OK I figured it out. It IS the images.
I reproduced it all in max with various settings BUT I will not bother converting or uploading the results as well
Stick the heigh map into gimp ps or any editing tool RAMP up the contrast. You will then see these SQUARES in the images themselves. It isnt apparent at first but they are in the images. I suspect the tool being used to generate these is using some sort of algorythem based on some sort of square math IE breaking elements down into sections
Attached is a zoomed in and contrast adjusted image zoom is X2 These artifacts exists in both files BTW.
image showing these block artifacts Not use if this is jpg because jpg DOES work on that decimating square regions to compress the images. (never use jpg EXP for grayscale as it is always larger than a lossless PNG and horribly inferior)
NOW because this map is so dim IE it only contains 69 levels after it has gone through jpg vomiting. Likely half that prior to being JPGed. You only have that many LEVELS of adjustment. SO if you took this image adjusted it to have a absolute white and absolute black and you will see it stairstep all over. SO I suggest outputting a huge version of the images,smoothing then unsharp masking the diffuse map then resampling down and running unsharp mask again and using that as displacement BEST is to see if the tool can output a proper displacement map containing all 4 shades as this will give you even more to work with.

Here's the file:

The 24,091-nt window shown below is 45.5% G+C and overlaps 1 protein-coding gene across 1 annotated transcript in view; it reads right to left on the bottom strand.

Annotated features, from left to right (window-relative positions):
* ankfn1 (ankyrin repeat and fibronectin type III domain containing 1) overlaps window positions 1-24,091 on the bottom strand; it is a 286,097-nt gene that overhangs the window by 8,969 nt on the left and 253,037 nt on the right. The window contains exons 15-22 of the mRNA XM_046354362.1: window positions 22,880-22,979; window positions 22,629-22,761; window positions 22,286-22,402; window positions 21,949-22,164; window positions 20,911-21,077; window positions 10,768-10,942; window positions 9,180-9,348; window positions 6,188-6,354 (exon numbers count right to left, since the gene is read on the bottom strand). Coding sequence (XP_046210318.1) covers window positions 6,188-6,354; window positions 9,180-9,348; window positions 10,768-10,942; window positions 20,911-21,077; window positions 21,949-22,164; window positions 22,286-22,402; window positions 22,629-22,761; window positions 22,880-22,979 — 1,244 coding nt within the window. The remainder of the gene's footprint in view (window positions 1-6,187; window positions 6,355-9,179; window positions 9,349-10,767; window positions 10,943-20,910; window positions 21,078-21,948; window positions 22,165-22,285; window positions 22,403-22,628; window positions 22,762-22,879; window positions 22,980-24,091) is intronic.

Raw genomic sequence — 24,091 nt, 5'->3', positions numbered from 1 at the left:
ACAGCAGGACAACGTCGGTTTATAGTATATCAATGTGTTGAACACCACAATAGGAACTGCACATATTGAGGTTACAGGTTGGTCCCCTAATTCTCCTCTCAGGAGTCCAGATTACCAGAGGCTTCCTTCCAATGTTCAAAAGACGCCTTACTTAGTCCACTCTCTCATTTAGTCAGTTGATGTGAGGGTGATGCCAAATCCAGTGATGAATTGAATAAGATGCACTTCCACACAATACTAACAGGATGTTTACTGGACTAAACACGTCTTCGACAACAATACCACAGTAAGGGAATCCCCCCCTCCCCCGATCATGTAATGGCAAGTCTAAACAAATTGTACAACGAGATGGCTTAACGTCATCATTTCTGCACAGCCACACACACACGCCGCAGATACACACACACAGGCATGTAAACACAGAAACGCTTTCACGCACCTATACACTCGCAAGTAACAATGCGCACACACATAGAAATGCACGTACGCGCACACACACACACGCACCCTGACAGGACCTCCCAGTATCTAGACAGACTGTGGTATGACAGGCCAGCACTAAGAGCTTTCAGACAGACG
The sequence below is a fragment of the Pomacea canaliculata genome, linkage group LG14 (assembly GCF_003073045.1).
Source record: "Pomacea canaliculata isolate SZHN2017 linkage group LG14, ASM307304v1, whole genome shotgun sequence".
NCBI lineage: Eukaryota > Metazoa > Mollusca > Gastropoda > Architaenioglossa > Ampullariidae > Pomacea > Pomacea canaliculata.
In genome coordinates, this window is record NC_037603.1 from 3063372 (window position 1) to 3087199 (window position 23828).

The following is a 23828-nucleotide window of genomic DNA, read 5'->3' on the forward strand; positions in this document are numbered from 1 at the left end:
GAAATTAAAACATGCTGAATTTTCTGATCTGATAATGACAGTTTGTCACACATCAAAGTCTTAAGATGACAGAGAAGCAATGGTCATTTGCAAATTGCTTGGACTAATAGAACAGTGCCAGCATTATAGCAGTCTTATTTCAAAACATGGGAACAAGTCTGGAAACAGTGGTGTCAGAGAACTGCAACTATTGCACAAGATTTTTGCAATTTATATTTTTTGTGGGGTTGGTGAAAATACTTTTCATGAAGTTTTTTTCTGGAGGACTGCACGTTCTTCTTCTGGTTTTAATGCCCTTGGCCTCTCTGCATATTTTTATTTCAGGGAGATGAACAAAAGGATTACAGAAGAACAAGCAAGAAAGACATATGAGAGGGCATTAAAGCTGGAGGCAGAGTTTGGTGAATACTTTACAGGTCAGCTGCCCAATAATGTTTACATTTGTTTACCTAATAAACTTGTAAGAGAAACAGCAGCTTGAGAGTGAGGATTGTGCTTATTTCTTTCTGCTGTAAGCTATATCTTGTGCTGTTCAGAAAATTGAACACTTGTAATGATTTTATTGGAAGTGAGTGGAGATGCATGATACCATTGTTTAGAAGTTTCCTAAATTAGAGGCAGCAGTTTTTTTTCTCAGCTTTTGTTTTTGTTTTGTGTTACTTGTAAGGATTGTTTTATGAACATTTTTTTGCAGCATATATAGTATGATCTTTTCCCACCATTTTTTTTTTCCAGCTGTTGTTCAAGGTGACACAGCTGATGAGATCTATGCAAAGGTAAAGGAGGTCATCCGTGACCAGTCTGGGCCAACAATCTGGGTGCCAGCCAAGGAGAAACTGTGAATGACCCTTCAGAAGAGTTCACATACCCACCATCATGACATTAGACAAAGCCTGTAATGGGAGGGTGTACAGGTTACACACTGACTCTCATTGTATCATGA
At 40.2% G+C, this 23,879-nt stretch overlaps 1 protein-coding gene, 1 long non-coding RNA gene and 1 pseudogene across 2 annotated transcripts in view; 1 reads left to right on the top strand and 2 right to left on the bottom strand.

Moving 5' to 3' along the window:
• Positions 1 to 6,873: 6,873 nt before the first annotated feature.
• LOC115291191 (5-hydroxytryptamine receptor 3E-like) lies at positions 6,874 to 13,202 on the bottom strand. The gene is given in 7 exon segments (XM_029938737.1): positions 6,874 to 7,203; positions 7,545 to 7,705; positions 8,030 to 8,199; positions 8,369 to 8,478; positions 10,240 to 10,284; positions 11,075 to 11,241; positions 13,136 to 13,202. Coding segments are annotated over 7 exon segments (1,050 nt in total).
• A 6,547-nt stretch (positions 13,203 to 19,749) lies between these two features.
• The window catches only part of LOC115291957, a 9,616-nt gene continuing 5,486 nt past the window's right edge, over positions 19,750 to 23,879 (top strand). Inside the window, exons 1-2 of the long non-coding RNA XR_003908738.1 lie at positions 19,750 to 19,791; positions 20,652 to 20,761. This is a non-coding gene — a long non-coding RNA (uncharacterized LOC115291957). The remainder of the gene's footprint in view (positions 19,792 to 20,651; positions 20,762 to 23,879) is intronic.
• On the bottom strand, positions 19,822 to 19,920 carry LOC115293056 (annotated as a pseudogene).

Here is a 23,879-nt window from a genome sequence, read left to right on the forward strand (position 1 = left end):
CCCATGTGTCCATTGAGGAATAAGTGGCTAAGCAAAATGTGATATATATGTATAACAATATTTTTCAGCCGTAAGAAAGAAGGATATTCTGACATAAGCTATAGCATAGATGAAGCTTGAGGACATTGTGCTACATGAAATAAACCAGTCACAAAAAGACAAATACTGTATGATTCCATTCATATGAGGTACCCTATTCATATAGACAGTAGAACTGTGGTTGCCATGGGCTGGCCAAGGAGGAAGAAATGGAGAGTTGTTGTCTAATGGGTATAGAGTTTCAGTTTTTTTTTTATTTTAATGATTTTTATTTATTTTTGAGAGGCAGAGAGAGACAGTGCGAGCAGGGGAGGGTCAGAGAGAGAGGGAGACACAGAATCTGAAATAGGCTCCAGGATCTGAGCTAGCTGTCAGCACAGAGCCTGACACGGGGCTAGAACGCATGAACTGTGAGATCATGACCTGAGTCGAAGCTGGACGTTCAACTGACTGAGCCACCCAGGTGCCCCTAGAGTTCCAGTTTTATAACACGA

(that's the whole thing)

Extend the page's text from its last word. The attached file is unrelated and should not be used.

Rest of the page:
Attached is a rendered image using a filtered and processed version of your diffuse map. Yes it dows show some rez issues as I am too close for the rez of the maps used. To smooth it I used edge preserving smooth in PSP7 then unsharp mask. Latter you have to be careful of not to create pillow hotspots or haloing so you'll have to fiddle with it. (Just do not use "sharpen")
FIXED diffuse map
Render with DIFFUSE maps used in displacement slot only. INCREASED the strength to amplify any possible artifacts. It is a bit mushy as I am zoomed into the object and really just too close for the overall size of the map.
just use the strength setting in the displacement map to control how much it displaces. If this is missing I am sure some sort of blend or mix material to dim the map would be better than a crushed spectrum image.